Examples include
May Cause constipation
or reduce the absorbtion
of lipid soluble vitamins.

Bile-Binding Medications
If lifestyle adjustments do not achieve the desired lipid levels, then taking
medication becomes essential
Hypertriglyceridemia is
usually treated with a
group of medications
called fibrates.
Examples include Tricor

Fibrates are effective but
may cause GI disturbance
or rash.
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MOA: inhibits absorption of cholesterol in the
small intestine
Indication: Hypercholesterolemia
ADRs: Diarrhea, fatigue, arthralgia, liver toxicity
Combination products available

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Treatment: Supplements and Herbs
Flaxseed or fish oil
Plant sterols, such as beta-
Prescription niacin, a B-
complex vitamin
Niacin found in ordinary
supplements should not
be used to lower

Fenugreek seeds
Artichoke leaf extract
Holy basil
Garlic pills can have
side effects and may
interact with some

Certain dietary supplements and herbs may also improve cholesterol levels.
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Successful Treatment of Dylipidemia
Prevention of
Physician Diagnosis
Step by Step Process
Second Line of Therapy Damage Minimized or Avoided
First Line of Therapy Result of Therapy
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Future Trends-Research

316 currently open studies on dyslipidemia, as reported
by ClinicalTrials.gov
Some of the studies are looking at:
- The Safety, Tolerability and Pharmacokinetics of a new drug, TAP311
- The Efficacy, Safety of extended release statin compounds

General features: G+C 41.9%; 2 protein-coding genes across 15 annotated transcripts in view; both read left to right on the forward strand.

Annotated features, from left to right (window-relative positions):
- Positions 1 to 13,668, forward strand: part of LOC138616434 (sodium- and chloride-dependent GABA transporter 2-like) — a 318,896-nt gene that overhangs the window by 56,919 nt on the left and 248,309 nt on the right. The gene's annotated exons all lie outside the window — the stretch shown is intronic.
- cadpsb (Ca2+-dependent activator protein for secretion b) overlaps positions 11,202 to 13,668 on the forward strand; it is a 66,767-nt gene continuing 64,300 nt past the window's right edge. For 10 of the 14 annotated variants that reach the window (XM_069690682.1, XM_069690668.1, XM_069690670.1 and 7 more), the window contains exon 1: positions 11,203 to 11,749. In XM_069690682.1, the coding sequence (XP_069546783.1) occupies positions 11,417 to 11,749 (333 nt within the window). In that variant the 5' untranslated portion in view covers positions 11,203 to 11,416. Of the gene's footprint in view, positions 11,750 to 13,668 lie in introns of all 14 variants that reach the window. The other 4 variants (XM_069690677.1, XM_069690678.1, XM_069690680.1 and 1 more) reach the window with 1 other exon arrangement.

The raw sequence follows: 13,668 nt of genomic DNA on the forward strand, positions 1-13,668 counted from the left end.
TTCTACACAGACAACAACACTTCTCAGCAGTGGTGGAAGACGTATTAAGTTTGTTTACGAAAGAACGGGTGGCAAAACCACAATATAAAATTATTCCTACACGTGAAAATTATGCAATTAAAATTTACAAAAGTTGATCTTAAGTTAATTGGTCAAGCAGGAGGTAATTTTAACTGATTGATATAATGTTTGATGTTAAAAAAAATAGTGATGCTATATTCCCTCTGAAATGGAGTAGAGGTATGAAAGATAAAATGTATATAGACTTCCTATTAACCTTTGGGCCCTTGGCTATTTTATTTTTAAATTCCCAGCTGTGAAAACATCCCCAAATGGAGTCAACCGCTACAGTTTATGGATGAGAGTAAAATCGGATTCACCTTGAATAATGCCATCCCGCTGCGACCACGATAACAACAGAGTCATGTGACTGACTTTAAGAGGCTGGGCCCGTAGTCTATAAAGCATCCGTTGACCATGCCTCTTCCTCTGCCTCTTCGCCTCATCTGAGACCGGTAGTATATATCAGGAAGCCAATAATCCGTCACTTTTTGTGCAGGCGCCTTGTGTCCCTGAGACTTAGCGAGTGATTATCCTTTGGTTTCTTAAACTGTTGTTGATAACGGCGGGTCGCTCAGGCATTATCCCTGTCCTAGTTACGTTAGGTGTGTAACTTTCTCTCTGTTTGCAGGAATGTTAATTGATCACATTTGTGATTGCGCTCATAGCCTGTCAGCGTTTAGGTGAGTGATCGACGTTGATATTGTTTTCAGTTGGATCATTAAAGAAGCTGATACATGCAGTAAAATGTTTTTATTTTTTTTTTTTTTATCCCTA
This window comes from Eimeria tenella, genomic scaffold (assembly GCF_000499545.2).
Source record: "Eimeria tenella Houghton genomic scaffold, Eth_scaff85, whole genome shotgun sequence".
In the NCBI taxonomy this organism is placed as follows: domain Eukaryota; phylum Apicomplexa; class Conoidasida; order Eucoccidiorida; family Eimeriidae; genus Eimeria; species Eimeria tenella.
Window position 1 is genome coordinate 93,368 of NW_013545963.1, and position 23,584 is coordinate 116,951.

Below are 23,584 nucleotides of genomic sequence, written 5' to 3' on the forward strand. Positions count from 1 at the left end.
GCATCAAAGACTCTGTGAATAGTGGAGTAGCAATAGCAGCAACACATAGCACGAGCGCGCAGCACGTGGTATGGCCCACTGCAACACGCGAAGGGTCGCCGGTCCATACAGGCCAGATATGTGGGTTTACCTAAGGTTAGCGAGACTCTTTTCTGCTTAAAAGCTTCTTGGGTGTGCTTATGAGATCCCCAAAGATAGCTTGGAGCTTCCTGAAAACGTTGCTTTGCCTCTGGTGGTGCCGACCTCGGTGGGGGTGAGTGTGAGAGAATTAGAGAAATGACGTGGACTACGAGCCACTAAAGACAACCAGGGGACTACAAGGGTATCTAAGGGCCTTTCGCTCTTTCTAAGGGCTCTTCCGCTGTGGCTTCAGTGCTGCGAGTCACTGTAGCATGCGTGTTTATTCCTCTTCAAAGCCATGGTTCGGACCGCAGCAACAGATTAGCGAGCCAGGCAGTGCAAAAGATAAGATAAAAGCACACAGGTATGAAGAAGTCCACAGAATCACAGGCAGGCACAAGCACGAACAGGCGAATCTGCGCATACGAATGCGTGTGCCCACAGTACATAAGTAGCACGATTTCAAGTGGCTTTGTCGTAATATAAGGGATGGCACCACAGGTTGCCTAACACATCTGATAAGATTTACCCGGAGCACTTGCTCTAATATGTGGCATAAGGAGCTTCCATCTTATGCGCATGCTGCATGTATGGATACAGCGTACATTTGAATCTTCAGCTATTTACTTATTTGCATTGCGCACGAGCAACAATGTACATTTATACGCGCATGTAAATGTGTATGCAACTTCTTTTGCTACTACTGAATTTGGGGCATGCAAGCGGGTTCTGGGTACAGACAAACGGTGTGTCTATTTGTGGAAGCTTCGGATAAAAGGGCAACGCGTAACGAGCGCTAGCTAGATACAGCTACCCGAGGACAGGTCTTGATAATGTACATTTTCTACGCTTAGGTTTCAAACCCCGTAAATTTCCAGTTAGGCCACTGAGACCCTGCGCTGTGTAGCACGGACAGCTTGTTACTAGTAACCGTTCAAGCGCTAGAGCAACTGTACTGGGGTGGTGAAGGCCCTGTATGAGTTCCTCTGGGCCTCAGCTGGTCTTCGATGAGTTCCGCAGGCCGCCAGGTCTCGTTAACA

- The Efficacy, Safety of co-administered Pitavastatin and Valsartan since
hyertension and dyslipidemia frequently concurrence in the same
patient population
- The Safety and Efficacy of adding Anacetrapib (MK-0859) to ongoing
statin therapy
- Almonds, Oats, and Magnesium are foods or/and supplements being
also being studied for effectiveness in this condition

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Future Trends-An Interesting Approach

A Community Based Approach to Dyslipidemia Management:
Pharmacist Prescribing to Achieve Cholesterol Targets (RxACT)
- ClinicalTrials.gov Identifier: NCT01581372
- Study being run through the University of Alberta in Canada
- The Canadian Health Measures survey, which was conducted from
2007-2009, found that roughly 36% of Canadians had unhealthy levels
of LDL.
- Pharmacists are front-line primary care professionals who see patients
at risk for cardiovascular disease more frequently than other healthcare
- Pharmacists have the opportunity to systematically and proactively
identify patients with undertreated dyslipidemia, as one public health
approach to chronic disease management.

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Future Trends-Research

A Community Based Approach to Dyslipidemia Management:
Pharmacist Prescribing to Achieve Cholesterol Targets (RxACT)

- To evaluate the effect of enhanced pharmacist care (i.e., assessment,
care plan development, education/counseling, prescribing/titration of
lipid-lowering medications and close follow-up) on participants achieving
target cholesterol levels.

- Randomized controlled trial of enhanced pharmacist care
- Conducted in community pharmacies in Alberta
- Target population adults with uncontrolled dyslipidemia
- The primary invention will be pharmacist directed dyslipidemia care

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So What Can You Do As a Healthcare Provider?
Prevention is easier than the treatment
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Review of Objectives
Define the pathophysiology of dyslipidemia
Describe the secondary effects of dylipidemia
Identify at risk patients
Counsel patients on how to treat their disease
Thoroughly understand medication options available
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Thank you for the opportunity
to interview
Do You Have
Any Questions?